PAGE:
Using treats to help fearful puppies



I attended a training session at the humane society on Monday so now I’m allowed to take the shelter dogs for walks (yay!). During the training session my mentor and I worked with two extremely shy dogs, and it was very rewarding to see the dogs become slightly more comfortable with us over 45 minutes or so.

The dogs are six-month old siblings that were transferred from a shelter in Mississippi along with about 13 other dogs. They are labeled as “Basset hound/Lab mixes” which looks about right only they have longer hair than both breeds. I don’t know anything else about them, but I can imagine they might’ve grown up in a shelter environment. Who knows. Whatever the case, they are now very shy dogs and spend the majority of their time huddled together in the back of their kennel. When someone approaches their cage, they do not come out.

I liked the attitude of my mentor, because she seemed to share my opinion on the situation. The dogs would have to get used to people. They would have to go for walks. We can’t feel sorry for them.

Cute Black Lab/Basset mix

So, armed with lots and lots of small jerky treats, we sat in the cage with the dogs. Their cage is about 12 feet long and 6 feet wide (just guessing), and they have a plastic kennel in the back filled with blankets. The dogs stared at us for a bit as we tossed them jerky, and then the braver one of the two came out. Her brother followed.

We continued to feed them treats as we clipped their leashes and harnesses on, but once we tried to lead them out they flattened and refused to move. So, we lifted them and carried them past the other kennels with barking dogs. Once out in the grass, they were willing to follow a trail of treats to the fenced yard.

There, we let them loose, and they were happy to run and sniff in the grass – totally different dogs. You could almost see some of their stress float away. They rolled in the grass, followed their little basset noses, chased toys and asked for treats.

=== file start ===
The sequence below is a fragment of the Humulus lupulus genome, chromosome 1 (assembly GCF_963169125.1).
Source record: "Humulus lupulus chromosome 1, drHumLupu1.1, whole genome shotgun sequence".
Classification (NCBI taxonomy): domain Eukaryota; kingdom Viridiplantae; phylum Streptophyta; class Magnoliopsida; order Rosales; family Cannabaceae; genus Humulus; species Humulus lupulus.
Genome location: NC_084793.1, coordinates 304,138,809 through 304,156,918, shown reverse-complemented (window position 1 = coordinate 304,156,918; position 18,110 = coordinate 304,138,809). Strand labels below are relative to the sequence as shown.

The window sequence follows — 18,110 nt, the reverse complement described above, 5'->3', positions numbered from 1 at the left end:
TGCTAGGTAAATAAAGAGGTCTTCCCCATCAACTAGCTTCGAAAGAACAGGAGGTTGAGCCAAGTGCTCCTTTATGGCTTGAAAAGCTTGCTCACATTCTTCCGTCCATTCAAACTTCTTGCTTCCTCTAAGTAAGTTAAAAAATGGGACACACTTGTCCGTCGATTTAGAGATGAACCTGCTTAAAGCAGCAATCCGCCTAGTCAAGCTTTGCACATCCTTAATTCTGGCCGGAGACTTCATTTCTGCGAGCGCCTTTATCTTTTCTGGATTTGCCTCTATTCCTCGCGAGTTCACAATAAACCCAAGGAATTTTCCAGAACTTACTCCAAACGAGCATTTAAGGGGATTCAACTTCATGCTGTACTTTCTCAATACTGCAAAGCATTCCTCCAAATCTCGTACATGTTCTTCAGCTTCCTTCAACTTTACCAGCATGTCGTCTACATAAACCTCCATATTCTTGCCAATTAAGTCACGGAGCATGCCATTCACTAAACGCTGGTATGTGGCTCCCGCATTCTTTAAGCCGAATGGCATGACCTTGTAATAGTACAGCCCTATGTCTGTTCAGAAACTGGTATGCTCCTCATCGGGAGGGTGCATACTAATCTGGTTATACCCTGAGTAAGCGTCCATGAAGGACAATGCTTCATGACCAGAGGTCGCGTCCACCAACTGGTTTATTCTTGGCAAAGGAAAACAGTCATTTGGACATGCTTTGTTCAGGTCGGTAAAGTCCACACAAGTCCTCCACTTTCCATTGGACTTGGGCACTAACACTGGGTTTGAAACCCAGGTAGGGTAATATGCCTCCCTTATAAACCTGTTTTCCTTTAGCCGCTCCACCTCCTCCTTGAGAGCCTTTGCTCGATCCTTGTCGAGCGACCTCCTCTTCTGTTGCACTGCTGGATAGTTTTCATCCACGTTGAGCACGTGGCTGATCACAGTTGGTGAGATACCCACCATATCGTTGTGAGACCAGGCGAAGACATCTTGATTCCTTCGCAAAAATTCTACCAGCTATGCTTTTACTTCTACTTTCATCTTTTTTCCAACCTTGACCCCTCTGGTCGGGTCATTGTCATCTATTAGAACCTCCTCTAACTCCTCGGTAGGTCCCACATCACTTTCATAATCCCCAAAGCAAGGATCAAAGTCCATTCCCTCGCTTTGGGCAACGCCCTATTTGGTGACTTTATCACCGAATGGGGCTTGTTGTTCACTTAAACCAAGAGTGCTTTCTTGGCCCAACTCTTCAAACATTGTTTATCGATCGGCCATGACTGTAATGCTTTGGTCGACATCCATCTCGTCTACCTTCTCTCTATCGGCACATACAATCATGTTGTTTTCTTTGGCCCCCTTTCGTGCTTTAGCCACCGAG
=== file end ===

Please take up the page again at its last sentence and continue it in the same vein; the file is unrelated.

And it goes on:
When we led them back to their cage, although jumpy, they were willing to do all the walking themselves.

A little progress. A good day for the puppies.

To adopt one of the puppies

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  1. Jessicavy on December 11, 2013

    That sounds very rewarding! I like that you guys were able to get it done without feeling sorry for the dogs and babying them. Is that black puppy pictured one of them? Basset/lab mix sounds too cute! I met a woman at the vet who had this massive, lab-sized dog on stumpy legs with a yellow lab head and splotchy basset markings. He was so wonderful and I have to admit I’ve never wanted to steel someone’s dog more in my life!

  2. Lindsay Stordahl Author on December 11, 2013

    Yep she is one of them. The other one is black and white. They have short legs and long bodies :)

  3. Sean on December 12, 2013

    Amazing how far a little patience and lot of treats will go!

    One thing that surprised me at first coming from owning big dogs is that little dogs or younger pups can expect you to pick them up or not mind being carried to somewhere less overwhelming, once you’ve gotten past the shy intro/leash/harness/handle part.

    I wouldn’t have known that lift & carry is easier on some scared or shy dogs that having them walk with you until I saw it for myself.

    • Lindsay Stordahl Author on December 13, 2013

      In this case it was very helpful that the dogs were not at all aggressive.

  4. Dawn on December 14, 2013

    That’s fantastic! I really should get back into volunteering. I think I’d be very good at helping shy dogs.

  5. snoopy@snoopysdoglog on December 17, 2013

    Yay, so happy you’re able to help the pups learn how to have fun and be less shy, great job!

    Wags to all,

    Your pal Snoopy :)

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